Okay. So, to sum up, kind of part of what we’ve been talking about with this framework, I want to read a really short section from Judy Heumann’s memoir called ‘Being Heumann: An Unrepentant Memoir of a Disability Rights Activist’. So, Judy says, “Part of the problem is that we tend to think that equality is about treating everyone the same when it’s not. It’s about fairness. It’s about equity of access. And equity of access, whether it’s housing, health, education or employment, looks different for someone like me, and the hundreds of thousands of us who cannot do things the same way than it does for the majority of people who can. That involves ramps, wider doorways, bars, sign language, interpreters, captioning, accessible technology, audio descriptions, documents in Braille, and personal assistance for people with physical disabilities, as well as those with intellectual disabilities. When this is not understood, we get framed as complaining and selfish.” And I think that’s part of how we come off when we’re challenging the system in IEP meetings, or when we’re questioning these therapists, is as complaining and selfish. Even though we’re simply asking for the same rights as everyone else.
We have a selection of book recommendations from Evie in the show notes at learnplaythrive.com/podcast, and you can find a video of Eleanor on our Instagram at instagram.com/learnplaythrive. Part Three is from an anonymous caller sharing with us her insights on bridging the communication gap between parents and providers.
I have two words to share — curiosity and negotiation. The idea of embracing curiosity first came across my path in 2020, in the beginning of the pandemic. I work in the medical field and we were experiencing interactions with families whose viewpoints did not necessarily match those of their providers. In fact, much of our culture these days is divided on sensitive subject matters. This feels uncomfortable and conflicted. You’re on one side; they’re on the other side. How do you resolve this? We do it by being curious. I’m the mother of a spectrum child. Conflict is what so many of us parents feel. We have our family needs, the school has their needs and opinions, and the medical therapy community adds just one more layer in this complicated mix. It gets conflictive and uncomfortable. These past two years I’ve been exploring using curiosity to help me through this conflict. Curiosity is the ability to take a pause in the conflict and assume a neutral stance. It is the ability to come with a listening posture and a true desire to understand before being understood. More than once, I have benefited from curiosity as it drove me to look deeper into evidence-based research. And on occasion, I’ll admit, my stance even changed because of it.
Yet, the goal of curiosity is not to change the opinion of other people. It is to give them the respect of being heard and understood, something we all want others to do for us. By being curious, we can move forward to conflict resolution and negotiation. I am not an experienced negotiator, but my husband, who has an MBA, takes on negotiation like a game. It is strangely an enjoyable experience for him. I can’t say the same for myself. The goal of negotiation is to find the common ground. In its simplest form, ask yourself, what is it that you need to reach an agreement on? It should be something that can be a common goal among your team members. Changing someone’s opinion or belief likely will not result from negotiation, but you can agree on things that will help everyone reach that common goal you share.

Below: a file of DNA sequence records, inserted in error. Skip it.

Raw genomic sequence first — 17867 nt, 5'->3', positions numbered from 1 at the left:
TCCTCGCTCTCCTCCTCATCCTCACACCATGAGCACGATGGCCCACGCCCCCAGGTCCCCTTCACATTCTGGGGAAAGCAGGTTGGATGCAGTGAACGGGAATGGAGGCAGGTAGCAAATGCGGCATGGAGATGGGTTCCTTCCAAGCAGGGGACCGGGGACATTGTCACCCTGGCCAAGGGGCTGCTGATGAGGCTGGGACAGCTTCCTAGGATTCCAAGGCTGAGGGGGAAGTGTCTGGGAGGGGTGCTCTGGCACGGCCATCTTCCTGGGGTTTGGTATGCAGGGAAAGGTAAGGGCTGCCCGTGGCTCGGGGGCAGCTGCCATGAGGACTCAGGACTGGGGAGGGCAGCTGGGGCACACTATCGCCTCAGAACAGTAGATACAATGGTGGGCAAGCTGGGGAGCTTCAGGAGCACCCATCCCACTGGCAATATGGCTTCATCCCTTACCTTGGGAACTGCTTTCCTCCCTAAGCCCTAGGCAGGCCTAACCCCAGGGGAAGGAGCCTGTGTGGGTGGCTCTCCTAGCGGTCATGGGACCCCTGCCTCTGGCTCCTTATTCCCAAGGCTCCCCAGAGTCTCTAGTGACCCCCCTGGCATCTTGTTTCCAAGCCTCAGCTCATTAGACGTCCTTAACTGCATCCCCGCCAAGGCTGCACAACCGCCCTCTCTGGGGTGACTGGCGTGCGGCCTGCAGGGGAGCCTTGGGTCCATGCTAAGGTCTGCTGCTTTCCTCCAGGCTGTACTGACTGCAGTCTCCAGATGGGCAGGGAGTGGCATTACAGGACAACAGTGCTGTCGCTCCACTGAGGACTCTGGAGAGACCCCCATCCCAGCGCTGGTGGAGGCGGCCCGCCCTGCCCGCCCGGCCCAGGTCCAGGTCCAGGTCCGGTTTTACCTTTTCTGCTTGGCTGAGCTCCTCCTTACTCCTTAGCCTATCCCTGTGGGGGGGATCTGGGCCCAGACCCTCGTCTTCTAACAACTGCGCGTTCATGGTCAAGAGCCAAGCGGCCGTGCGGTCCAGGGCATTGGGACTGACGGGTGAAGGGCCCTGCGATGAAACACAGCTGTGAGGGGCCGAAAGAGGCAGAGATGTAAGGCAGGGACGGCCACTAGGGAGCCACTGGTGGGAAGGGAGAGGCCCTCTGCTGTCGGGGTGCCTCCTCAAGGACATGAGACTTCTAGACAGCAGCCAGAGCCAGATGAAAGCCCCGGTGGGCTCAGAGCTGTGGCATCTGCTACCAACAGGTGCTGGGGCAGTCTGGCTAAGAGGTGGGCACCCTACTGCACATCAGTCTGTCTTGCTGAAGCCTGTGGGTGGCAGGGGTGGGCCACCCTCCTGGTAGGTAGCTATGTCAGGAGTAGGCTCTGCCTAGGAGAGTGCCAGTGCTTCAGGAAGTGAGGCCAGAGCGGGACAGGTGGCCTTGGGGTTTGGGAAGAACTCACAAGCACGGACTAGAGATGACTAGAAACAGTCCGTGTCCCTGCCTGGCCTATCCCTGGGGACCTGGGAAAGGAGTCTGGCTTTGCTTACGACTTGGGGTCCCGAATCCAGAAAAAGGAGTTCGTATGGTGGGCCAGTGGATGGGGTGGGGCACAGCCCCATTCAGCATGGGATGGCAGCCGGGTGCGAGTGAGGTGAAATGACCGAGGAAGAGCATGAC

A while back, I was conflicted with my son’s school. The school is amazing and does wonderful things for him. But I can’t say that I’m always totally in agreement with their strategies or beliefs. My son needed help with a specific skill. Why he was underdeveloped in that skill is where we differed in our opinions. The common goal? We both knew he needed help to develop that skill. Our end goal was for him to get some external therapy that he needed to support this skill development and to have the flexibility in his school hours to accommodate this need. The school, likewise, was interested in our son meeting this specific academic skill. During the meeting, several opinions, feelings, and theories were out there on the table. But my husband had wisely coached me to do nothing more than focus on the common goal. Anything that was mentioned — even the stuff that maybe I didn’t quite agree with — that did not take us to the end goal was irrelevant, and I mentally just let it fly right past me. It wasn’t important that we line up eye-to-eye on everything. If in the end, our common goal was met, and we could walk away respecting each other’s space, professionalism, and investment in our son. What seems so conflicted at first ended with both parties satisfied.
I’m grateful to this caller, because how to collaborate with parents who want a different approach is one of the most common questions I get from therapists. And this caller brings us back to finding the common goal. Parents want their kids to be authentic, to be loved, to feel competent, and to thrive. And so do we. Thanks for listening to this episode.
Thanks for listening to the Two Sides of the Spectrum podcast. Visit learnplaythrive.com/podcast for show notes, a transcript of the episode, and more. And if you learned something today, please share the episode with a friend or post it on your social media pages. Join me next time, where we will keep diving deep into autism.